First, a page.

GUSTAV MAHLER: Symphonies Nos. 1 – 10; Totenfeier; Das Lied von der Erde
Performers: Royal Concertgebouw Orchestra, Amsterdam/ Conductors: Fabio Luisi, Mariss Jansons, Ivan Fischer, Daniele Gatti, Lorin Maazel, Pierre Boulez, Bernard Haitink, Eliahu Inbal/ Soloists: Bernarda Fink, Ricarda Merbeth, Anna Larsson, Robert Dean Smith, Miah Persson, others, Netherlands Radio Choir, State Choir Latvija, Bavarian Radio Choir, Nat. Boy’s Choir, Nat. Children’s Choir, Boys of the Breda Sacrament Choir, Rijnmond Boys’ Choir
Studio: Royal Concertgebouw Orchestra RCO Live TCO 12102 (11 discs) [1/8/13] (Distr. by Harmonia mundi)
Video: 16:9 1080i HD color
Audio: Choice of DTS-HD MA 5.0 or PCM stereo 96/24
No subtitles, libretto or booklet with translations
Length: 915 minutes
This is a quite amazing collection of all the Mahler symphonies, including Deryck Cooke’s revision of No. 10, of which the composer only completed the first movement Adagio, and conductor Inbal has done the recreation many times before. All ten plus the other two Mahler works were filmed in the famed Concertgebouw hall in Amsterdam in high definition during the 2009 thru 2011 seasons. The conductors include several internationally famous ones as well as some I was not as familiar with. The vocal soloists are all world class and the performances are superb, although I did not compare to any of the multichannel SACDs except for the San Francisco Symphony & MTT on a few of them.
For video comparison I did have Sir Simon Rattle and the Berlin Philharmonic on an EMI Classics DVD, and also Gustavo Dudamel and the LA Philharmonic plus the Simon Bolivar Symphony of Venezuela on a DGG DVD. On the Fifth we have a pretty much unknown but Mahler-specializing conductor and on the now-decade-old EMI DVD there is Rattle plus the Berlin Philharmonic, so that competition is a bit heavy for the Concertgebouw. Turning to the Dudamel extravaganza, we have a really giant assembly that fully justifies the “Symphony of a Thousand” appellation. However, being a majority of very young both choral and symphony musicians in Venezuela, the Concertgebouw forces—which seem almost chamber-like compared to the huge numbers in Venezuela—may be a lot smaller but also sound more accurate and precise. After a huge aggregation such as Dudamel conducting the Eighth you might wish for a little larger choir in the Second and Eighth, but the members here are most professional. Also, the entire Concertgebouw site is beautifully filmed in HD on Blu-ray, while the other two are just standard DVDs.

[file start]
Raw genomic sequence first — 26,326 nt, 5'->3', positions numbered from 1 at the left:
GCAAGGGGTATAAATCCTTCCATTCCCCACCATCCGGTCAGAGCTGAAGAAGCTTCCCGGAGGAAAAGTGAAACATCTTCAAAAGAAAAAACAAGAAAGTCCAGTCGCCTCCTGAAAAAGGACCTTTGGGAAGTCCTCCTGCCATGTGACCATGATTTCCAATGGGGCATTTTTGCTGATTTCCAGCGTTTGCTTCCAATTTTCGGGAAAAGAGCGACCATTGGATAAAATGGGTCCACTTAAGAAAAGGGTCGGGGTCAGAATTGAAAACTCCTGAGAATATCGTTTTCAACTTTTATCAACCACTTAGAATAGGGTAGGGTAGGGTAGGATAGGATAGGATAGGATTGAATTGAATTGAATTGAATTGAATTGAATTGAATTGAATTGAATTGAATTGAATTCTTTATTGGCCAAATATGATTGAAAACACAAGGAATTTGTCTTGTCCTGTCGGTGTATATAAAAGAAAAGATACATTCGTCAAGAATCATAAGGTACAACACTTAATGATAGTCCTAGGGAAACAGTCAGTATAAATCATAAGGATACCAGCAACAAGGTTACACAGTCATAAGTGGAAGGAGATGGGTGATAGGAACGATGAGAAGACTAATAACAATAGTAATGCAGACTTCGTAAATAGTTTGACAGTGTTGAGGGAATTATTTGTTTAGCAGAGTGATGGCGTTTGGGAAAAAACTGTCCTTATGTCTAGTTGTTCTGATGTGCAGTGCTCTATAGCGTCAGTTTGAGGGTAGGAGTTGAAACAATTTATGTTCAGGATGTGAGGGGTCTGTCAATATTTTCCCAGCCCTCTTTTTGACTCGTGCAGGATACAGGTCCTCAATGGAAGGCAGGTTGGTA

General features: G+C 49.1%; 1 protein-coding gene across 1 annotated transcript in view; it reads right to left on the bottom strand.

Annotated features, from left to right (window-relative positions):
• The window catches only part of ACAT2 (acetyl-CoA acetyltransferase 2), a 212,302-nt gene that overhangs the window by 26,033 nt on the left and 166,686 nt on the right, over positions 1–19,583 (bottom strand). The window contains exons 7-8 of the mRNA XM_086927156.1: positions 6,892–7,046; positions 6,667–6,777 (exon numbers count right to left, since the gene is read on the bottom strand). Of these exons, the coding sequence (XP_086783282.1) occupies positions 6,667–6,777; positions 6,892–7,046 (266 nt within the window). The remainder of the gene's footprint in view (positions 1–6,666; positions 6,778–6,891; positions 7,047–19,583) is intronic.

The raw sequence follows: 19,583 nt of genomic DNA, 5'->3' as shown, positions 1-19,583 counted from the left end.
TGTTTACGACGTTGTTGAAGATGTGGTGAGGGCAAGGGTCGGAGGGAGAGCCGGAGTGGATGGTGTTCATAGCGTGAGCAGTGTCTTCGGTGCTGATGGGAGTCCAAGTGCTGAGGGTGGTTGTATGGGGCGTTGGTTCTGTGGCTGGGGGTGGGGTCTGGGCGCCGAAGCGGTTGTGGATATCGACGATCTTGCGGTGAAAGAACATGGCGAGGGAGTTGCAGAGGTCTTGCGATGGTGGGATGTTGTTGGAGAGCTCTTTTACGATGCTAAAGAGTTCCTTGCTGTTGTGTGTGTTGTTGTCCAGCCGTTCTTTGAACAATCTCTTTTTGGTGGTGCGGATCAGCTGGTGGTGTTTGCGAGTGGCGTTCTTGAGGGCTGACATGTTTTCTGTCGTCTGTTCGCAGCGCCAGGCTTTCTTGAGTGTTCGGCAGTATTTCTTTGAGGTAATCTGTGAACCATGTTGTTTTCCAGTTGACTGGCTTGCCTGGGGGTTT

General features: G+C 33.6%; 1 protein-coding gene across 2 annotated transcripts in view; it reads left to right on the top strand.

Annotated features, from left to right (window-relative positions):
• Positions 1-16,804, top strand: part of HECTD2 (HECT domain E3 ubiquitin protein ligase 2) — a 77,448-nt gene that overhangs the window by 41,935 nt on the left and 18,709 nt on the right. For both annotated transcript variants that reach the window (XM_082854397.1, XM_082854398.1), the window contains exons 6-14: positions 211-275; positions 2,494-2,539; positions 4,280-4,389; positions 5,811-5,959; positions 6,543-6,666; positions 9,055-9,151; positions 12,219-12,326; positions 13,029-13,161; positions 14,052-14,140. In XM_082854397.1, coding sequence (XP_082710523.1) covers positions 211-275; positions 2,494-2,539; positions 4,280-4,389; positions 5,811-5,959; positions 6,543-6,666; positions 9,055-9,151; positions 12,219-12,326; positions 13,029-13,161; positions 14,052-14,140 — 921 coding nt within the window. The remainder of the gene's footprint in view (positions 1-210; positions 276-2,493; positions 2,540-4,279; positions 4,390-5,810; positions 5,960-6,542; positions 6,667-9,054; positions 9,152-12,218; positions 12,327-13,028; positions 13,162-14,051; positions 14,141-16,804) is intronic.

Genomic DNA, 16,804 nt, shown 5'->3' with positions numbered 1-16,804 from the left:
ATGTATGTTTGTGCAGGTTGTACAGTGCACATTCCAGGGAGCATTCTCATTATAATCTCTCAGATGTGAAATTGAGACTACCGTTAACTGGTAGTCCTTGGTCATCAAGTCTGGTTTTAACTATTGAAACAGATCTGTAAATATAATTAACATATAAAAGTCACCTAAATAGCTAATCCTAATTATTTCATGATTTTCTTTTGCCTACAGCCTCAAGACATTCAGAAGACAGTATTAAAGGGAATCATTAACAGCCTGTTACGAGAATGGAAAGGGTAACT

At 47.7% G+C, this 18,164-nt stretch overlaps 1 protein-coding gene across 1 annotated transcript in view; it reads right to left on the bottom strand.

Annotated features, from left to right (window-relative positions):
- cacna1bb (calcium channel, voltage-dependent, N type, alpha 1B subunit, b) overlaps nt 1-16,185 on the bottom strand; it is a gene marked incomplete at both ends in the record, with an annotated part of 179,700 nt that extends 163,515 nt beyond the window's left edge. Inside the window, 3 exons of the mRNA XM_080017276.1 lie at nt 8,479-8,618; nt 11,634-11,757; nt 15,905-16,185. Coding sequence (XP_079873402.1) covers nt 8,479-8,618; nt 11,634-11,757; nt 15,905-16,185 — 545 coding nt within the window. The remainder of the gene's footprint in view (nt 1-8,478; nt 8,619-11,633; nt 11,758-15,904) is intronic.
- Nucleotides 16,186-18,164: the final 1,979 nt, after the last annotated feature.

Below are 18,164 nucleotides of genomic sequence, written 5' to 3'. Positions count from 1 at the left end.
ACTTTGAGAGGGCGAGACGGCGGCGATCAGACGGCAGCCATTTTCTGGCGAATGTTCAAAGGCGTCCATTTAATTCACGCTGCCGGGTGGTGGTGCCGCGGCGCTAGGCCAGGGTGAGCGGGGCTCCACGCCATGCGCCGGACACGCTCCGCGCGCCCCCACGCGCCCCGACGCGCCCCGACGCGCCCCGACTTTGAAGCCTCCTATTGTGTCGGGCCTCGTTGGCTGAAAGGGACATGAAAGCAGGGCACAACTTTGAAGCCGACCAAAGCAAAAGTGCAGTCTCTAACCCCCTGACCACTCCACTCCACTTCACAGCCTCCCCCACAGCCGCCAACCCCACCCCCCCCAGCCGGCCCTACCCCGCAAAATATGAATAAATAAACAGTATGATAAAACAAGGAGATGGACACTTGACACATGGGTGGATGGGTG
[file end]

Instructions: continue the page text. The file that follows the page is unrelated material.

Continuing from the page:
One really gets to be familiar with the physical setup of the Concertgebouw during the ten symphonies, as well as the individual players. There is an interesting physical setup onstage, with two giant staircases coming down into the orchestra, and some of the audience seated along their sides and just in back of the orchestra. Some of the videos begin with closeups of the conductor walking down the staircase top to bottom, to the podium. Although they are all of good visual quality, Nos. 7 and 9 are somewhat looser in focus and details. Of course the Concertgebouw is acclaimed for its perfect acoustics, and the DTS lossless surround captures it in fine fashion. However, the unusual 96K/24-bit PCM stereo option is also excellent and I got even better surround results on some of the separate Blu-rays from switching to it and feeding the analog signal from my Oppo deck to Pro Logic IIz with height channels decoding. The enhancement of sonic quality at 96/24 over 48K or even most DTS-HD (let alone standard CD) is to me more power, density and detail, and also a feeling of more depth.
We would all pretty much agree that Mahler symphonies demand far too much sonically to be appropriate for standard 44.1/16 CD reproduction. There are good hi-res surround SACDs of the Mahler symphonies, but having the excellent visuals on the screen along with the hi-res surround, even when the conductor may not be on the top-ten list, is a wonderful opportunity. To quote Lorin Maazel: “…there is no orchestra in the world more suited to the Mahlerian sweep and breadth requisite to a performance that should launch listeners into orbit.” After viewing this set, you may very well feel somewhat short-changed whenever you just listen to just a recording of a Mahler symphony or even a standard DVD with surround in the future.
Nine different conductors are involved here, with Chief Concertgebouw Conductor Mariss Jansons the only one who gets three of them: Nos. 2, 3 & 8. Many consider the RCO the world’s finest orchestra, even above the Berlin Philharmonic. While the individual members of the Berlin Philharmonic are more virtuosic, the orchestral sound of the Concertgebouw as a whole is regarded as more balanced. The vocal soloists on those works requiring them are all of a high level. Anna Larsson’s alto is a standout on Das Lied and Bernarda Fink, mezzo, carries the Third into an involving experience. Then there are the eight vocalists on the Eighth Symphony. (Some of these works may be rather tough going without any subtitles or libretto; hopefully you can use one from another recording in your collection.) None of the performances in this set are bad, and many are truly winners. Some people have purchased their first Blu-ray deck just because of this release, feeling that previously there haven’t been that many must-have Blu-ray concert music releases (they’re wrong). The price is also reasonable. The only con I see in this set is the fact that the producers failed to include any note booklet, translations, libretto or captioning.